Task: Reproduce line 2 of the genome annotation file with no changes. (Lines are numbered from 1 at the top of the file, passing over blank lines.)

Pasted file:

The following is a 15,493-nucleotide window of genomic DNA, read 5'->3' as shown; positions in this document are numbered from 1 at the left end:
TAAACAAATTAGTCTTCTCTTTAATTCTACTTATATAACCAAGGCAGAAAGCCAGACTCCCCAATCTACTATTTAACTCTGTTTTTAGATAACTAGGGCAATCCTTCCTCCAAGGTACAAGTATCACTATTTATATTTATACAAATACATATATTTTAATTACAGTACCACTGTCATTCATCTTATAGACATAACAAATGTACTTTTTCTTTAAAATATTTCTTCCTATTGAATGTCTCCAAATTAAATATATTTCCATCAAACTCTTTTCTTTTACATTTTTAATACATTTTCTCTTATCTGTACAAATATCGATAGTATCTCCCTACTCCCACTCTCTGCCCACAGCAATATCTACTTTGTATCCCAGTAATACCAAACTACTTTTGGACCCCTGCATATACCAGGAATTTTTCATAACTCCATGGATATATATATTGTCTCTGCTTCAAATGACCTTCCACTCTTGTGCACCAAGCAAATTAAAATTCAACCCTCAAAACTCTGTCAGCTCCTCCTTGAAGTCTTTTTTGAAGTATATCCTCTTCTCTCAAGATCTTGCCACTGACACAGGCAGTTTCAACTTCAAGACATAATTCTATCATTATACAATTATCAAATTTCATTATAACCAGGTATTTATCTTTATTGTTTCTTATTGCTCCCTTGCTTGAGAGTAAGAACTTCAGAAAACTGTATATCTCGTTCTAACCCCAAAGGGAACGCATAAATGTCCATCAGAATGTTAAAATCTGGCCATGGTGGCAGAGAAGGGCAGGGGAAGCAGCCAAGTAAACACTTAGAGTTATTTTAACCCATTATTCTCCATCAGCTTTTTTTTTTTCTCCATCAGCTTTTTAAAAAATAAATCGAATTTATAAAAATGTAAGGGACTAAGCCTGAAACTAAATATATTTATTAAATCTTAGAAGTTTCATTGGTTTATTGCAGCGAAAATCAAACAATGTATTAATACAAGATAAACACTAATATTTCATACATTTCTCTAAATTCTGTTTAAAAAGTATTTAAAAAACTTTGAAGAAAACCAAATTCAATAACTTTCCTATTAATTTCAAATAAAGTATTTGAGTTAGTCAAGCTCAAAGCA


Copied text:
TAAACAAATTAGTCTTCTCTTTAATTCTACTTATATAACCAAGGCAGAAAGCCAGACTCCCCAATCTACTATTTAACTCTGTTTTTAGATAACTAGGGCAATCCTTCCTCCAAGGTACAAGTATCACTATTTATATTTATACAAATACATATATTTTAATTACAGTACCACTGTCATTCATCTTATAGACATAACAAATGTACTTTTTCTTTAAAATATTTCTTCCTATTGAATGTCTCCAAATTAAATATATTTCCATCAAACTCTTTTCTTTTACATTTTTAATACATTTTCTCTTATCTGTACAAATATCGATAGTATCTCCCTACTCCCACTCTCTGCCCACAGCAATATCTACTTTGTATCCCAGTAATACCAAACTACTTTTGGACCCCTGCATATACCAGGAATTTTTCATAACTCCATGGATATATATATTGTCTCTGCTTCAAATGACCTTCCACTCTTGTGCACCAAGCAAATTAAAATTCAACCCTCAAAACTCTGTCAGCTCCTCCTTGAAGTCTTTTTTGAAGTATATCCTCTTCTCTCAAGATCTTGCCACTGACACAGGCAGTTTCAACTTCAAGACATAATTCTATCATTATACAATTATCAAATTTCATTATAACCAGGTATTTATCTTTATTGTTTCTTATTGCTCCCTTGCTTGAGAGTAAGAACTTCAGAAAACTGTATATCTCGTTCTAACCCCAAAGGGAACGCATAAATGTCCATCAGAATGTTAAAATCTGGCCATGGTGGCAGAGAAGGGCAGGGGAAGCAGCCAAGTAAACACTTAGAGTTATTTTAACCCATTATTCTCCATCAGCTTTTTTTTTTTCTCCATCAGCTTTTTAAAAAATAAATCGAATTTATAAAAATGTAAGGGACTAAGCCTGAAACTAAATATATTTATTAAATCTTAGAAGTTTCATTGGTTTATTGCAGCGAAAATCAAACAATGTATTAATACAAGATAAACACTAATATTTCATACATTTCTCTAAATTCTGTTTAAAAAGTATTTAAAAAACTTTGAAGAAAACCAAATTCAATAACTTTCCTATTAATTTCAAATAAAGTATTTGAGTTAGTCAAGCTCAAAGCA